The fighting in Gaza between Hamas militants and the Israeli military has displaced more than 50,000 people in the past two days, the greatest number of Palestinians displaced since the conflict began earlier this month.
United Nations Relief and Works Agency for Palestinian Refugees (UNRWA) spokesman Christopher Gunness said as of Tuesday evening in Gaza, there were 118,300 people displaced from their homes, 33,000 more than Monday. A report issued by the organization Monday said UNRWA was providing shelter to 84,843 people in all five areas of the Gaza Strip. The displaced Palestinians have sought refuge in 77 UNRWA shelters.
— UNRWA (@UNRWA) July 22, 2014
The spike in the number of reported people displaced Tuesday was the second significant increase in just one week. From Sunday to Monday, the number of displaced Palestinians in UNRWA shelters across the Gaza Strip increased by more than 20,000.
According to various reports from Gaza, the UNRWA shelters are reaching their peak capacity. UNRWA is currently hosting about 50,000 people more than it has been able to in the past.
UNRWA issued a statement July 10 saying “the organization can expect to shelter up to 50,000 displaced Gazans in its schools if a ground invasion occurs.”
“The organization holds stock for less than 35,000, a legacy of scarce financial resources that did not allow UNRWA to replenish contingency supplies after the devastating flooding in December 2013,” the statement said.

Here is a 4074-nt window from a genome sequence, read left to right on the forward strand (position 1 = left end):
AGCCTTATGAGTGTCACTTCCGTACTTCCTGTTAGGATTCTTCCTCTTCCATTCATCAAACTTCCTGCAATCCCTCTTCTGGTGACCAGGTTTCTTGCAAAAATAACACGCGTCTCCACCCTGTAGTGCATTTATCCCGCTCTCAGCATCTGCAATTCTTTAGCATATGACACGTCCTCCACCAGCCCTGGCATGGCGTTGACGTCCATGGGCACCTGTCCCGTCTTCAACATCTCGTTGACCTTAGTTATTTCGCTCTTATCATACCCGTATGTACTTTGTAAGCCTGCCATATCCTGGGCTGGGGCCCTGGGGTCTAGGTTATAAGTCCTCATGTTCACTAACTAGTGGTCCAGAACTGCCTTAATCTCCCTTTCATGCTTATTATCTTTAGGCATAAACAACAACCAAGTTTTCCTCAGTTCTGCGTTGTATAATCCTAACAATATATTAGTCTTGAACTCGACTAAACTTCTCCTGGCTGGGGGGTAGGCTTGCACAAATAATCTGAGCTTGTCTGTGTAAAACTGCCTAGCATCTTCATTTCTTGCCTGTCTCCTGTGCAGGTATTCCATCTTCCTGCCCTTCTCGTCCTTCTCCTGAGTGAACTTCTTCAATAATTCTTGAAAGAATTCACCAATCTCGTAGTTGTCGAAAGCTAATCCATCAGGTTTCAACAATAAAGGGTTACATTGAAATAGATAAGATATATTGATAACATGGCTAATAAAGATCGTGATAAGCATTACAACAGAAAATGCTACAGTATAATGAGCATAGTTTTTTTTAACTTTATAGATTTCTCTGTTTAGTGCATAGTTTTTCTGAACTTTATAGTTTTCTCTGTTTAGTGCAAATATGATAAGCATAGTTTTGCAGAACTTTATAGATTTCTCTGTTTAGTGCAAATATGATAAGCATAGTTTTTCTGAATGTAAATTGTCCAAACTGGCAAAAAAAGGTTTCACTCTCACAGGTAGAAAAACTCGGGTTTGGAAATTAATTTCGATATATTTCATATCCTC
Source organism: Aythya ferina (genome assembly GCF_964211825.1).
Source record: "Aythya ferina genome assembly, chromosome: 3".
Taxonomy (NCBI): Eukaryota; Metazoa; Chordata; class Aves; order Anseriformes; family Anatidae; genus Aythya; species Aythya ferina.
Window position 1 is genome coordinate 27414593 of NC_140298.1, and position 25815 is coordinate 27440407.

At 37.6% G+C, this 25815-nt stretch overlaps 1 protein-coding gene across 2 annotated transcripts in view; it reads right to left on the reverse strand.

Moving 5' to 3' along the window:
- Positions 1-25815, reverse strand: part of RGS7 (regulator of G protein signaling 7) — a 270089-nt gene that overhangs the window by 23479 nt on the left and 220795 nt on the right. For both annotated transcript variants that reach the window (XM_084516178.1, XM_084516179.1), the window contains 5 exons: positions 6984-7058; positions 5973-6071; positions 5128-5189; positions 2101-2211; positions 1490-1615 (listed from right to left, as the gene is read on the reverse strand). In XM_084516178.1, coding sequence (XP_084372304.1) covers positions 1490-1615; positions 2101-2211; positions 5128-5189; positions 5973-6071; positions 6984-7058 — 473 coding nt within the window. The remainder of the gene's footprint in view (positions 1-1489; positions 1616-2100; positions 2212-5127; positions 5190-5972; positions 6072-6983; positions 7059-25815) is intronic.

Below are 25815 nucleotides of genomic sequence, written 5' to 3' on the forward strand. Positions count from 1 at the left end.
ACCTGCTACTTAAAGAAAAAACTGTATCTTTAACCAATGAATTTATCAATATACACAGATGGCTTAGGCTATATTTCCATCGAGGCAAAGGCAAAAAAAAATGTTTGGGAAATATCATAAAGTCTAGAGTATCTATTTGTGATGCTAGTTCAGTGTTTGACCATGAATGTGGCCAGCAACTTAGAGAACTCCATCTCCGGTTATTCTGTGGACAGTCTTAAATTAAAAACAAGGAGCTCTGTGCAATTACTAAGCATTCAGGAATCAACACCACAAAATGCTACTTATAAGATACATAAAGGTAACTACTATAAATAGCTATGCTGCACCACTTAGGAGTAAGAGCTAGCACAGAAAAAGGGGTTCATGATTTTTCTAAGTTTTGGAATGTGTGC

The border crossings out of Gaza are closed, forcing Gazans to find shelter within the nearly 140-square-mile (362-square-kilometer) strip. There are three crossings currently operating: Rafah, Erez and Kerem Shalom. The Rafah border crossing is open for foreign passport holders and wounded Palestinians, Kerem Shalom for food and fuel, and Erez for foreigners, including journalists, and humanitarian medical cases. Although these border crossings are operating, they are only open at certain times of day, journalists report.
UN reports indicate the 3 kilometer buffer zone, which encompasses roughly 40 per cent of the entire territory, has severely restricted movements within Gaza. The map below shows the estimated coverage of the "No-Go Zone" as well as the larger buffer zone:
CORRECTION July 31, 2014: A previous version of this story contained a photo that misidentified the site of an explosion. The photo has been removed. IBTimes regrets the error.